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There is "Melodiya: A Soviet Russian L.P. Discography" by John R. Bennett
(1981, Greenwood Press), ISBN 0-313-22596-6. It is a wonderful source of
information for all classical releases of this label. There are plenty of
omissions and mistakes, but there is no other book like it, all 832 pages of
it. Unfortunately it is out of print, and prices for new copies go from
US$145.51 to $220.38. Used copies are even more expensive, from $176.52 to
$316.22.

-Larry




> -----Original Message-----
> From: Association for Recorded Sound Discussion List
[mailto:[log in to unmask]]
> On Behalf Of Roger and Allison Kulp
> Sent: Monday, December 22, 2008 3:21 PM
> To: [log in to unmask]
> Subject: Re: [ARSCLIST] Medtner playing his 3rd Piano Concerto
> 
>  Has anybody done a definitive discography and history,of classical Lps in
the Soviet
> era ?
> 
> In any language besides Russian/Cyrillic,that is.
> 
> If so,I would like to know author,title,etc. so I could try and track down
a copy.I did
> recently come across such a book for sale on the web,for Russian 78s,but
it was in
> Russian/Cyrillic.
> 
>                                                          Roger
> 
> 
> 
> 
> --- On Sat, 12/20/08, Michael Biel <[log in to unmask]> wrote:
> From: Michael Biel <[log in to unmask]>
> Subject: Re: [ARSCLIST] Medtner playing his 3rd Piano Concerto
> To: [log in to unmask]
> Date: Saturday, December 20, 2008, 10:58 PM
> 
> [log in to unmask] wrote:
> > If you could send or post a scan someone could probably read it for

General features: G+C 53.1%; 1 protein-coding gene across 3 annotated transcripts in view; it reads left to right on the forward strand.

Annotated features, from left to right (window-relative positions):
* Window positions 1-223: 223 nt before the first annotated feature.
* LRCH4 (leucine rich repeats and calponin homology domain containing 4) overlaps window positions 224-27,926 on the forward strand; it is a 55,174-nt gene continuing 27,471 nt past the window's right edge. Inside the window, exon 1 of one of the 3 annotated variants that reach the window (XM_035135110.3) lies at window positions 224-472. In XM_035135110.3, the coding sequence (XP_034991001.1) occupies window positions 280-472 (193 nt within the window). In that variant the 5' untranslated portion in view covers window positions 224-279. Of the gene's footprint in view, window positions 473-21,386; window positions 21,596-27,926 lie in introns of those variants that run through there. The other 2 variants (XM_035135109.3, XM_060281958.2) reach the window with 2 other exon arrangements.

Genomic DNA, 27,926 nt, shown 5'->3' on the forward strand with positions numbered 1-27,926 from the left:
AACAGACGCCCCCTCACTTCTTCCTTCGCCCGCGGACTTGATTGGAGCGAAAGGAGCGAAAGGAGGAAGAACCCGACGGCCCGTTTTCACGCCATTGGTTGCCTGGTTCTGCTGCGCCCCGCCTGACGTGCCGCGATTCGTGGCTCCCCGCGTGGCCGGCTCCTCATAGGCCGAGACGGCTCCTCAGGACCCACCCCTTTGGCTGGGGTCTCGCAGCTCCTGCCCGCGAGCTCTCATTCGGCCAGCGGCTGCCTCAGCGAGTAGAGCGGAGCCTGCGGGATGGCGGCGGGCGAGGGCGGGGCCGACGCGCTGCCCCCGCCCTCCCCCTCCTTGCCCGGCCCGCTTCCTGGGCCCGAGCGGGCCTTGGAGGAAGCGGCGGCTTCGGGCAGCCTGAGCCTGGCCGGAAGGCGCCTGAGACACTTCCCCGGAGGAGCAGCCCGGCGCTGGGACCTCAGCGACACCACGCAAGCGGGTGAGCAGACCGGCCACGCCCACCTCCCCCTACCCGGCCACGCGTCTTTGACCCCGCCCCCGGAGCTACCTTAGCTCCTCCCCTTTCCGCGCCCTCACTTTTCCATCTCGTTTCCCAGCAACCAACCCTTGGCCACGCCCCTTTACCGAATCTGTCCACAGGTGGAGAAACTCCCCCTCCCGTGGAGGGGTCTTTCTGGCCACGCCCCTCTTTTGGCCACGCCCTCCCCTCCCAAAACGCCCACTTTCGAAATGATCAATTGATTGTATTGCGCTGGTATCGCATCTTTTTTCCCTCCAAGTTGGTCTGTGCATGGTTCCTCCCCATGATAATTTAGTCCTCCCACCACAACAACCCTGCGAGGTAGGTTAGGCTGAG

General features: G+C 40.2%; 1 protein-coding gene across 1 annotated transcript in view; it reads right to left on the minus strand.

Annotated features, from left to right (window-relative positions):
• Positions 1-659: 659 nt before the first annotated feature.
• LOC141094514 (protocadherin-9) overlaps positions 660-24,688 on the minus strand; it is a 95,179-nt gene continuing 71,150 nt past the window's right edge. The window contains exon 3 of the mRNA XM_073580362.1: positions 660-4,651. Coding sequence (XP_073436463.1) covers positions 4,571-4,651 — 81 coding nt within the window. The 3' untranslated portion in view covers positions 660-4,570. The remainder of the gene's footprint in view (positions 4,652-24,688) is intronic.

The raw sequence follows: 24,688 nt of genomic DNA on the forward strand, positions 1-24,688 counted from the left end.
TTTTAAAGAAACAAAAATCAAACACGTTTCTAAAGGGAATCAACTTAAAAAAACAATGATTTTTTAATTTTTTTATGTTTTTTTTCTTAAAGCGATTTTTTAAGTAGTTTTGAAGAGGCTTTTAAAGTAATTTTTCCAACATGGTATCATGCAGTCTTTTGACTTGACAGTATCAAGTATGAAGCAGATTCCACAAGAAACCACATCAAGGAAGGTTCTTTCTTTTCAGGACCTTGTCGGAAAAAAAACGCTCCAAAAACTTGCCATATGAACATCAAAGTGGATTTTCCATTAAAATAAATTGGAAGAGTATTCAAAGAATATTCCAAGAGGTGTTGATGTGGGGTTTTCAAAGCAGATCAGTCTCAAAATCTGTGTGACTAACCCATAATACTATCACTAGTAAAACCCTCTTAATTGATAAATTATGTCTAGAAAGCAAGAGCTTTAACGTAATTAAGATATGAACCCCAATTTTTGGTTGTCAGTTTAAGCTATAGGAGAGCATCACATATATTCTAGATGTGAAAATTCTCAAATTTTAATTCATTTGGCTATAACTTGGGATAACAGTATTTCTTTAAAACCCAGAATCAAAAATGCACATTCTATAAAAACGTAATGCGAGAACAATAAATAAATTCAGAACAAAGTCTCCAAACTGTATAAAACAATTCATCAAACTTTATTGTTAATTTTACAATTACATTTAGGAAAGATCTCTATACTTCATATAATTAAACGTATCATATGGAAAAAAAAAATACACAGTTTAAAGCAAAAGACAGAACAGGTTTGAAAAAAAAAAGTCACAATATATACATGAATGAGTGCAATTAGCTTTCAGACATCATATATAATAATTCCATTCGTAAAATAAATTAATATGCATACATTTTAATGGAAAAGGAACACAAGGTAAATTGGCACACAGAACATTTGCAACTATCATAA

you...
> >
> > joe salerno
> >
> >
> > Punto wrote:
> >> Apologies for the discographic question, but I have exhausted my other
> resources at hand.
> >>
> >> I have in hand an LP that is of Soviet origin, but not Melodiya/MK or
> anything that I have seen previously. The acronym of the label name
appears to
> be something along the lines of BCT (with the "t" looking more like a
> gibbet).
> 
> Before 1964 when the Melodiya trademark was developed for nationwide use,
each
> pressing plant had their own label and trademarks even though they were
all
> mainly pressing the same records.  This one is a two-tone blue label,
right?
> BCG stands for Vsyesayuznaya Studya Gramzapese or  All-Union Studio Record
> Factory, and I think it was the newly established Moscow plant around 1962
which
> later became known as Gramzapis.  This factory seems to also be the source
of
> the export pressings with the MK label around 1963 which were never
available
> inside the USSR since MK (International Books)  was the export agency of
books,
> records, and postage stamps.  Most pre-Melodiya LPs came from the Aprelvsk
> factory (sometimes the AZ torch logo or CCCP/USSR), Leningrad (sometimes
Akkord
> or LZ) in cyrillic), and Riga (sometimes Ligo).
> >> The catalog number is 06501/06502. I have been able to decipher that
> it is Medtner playing his Piano Concerto no. 3, but I can't convince
myself
> that the rest stands for "Philharmonia Orchestra conducted by Issay
> Dobrowen", which is the only version that I have turned up
elsewhere.Anyone
> out there (Mike Biel, maybe?) that can tell me what I've got. If this it
> indeed a Russian pressing of the Abbey Road Philharmonia recording, it has
done
> a pretty good job of overlaying it with a layer of acoustic sludge/fudge.
> >>
> >> Thanks,   Peter Hirsch
> >>
> >>
> 
> All my Soviet books and guides are buried in disarray right now which is
why I
> haven't yet answered the Paul Robeson question over on 78-L from a few
days
> ago.  It is possible it is that British recording because they did do
things
> like that.  When I unearth the books and magazines, I'll look to see if
> there are any indications of what this is.
> 
> Mike Biel  [log in to unmask]
> 
> 
> 
> 
> 
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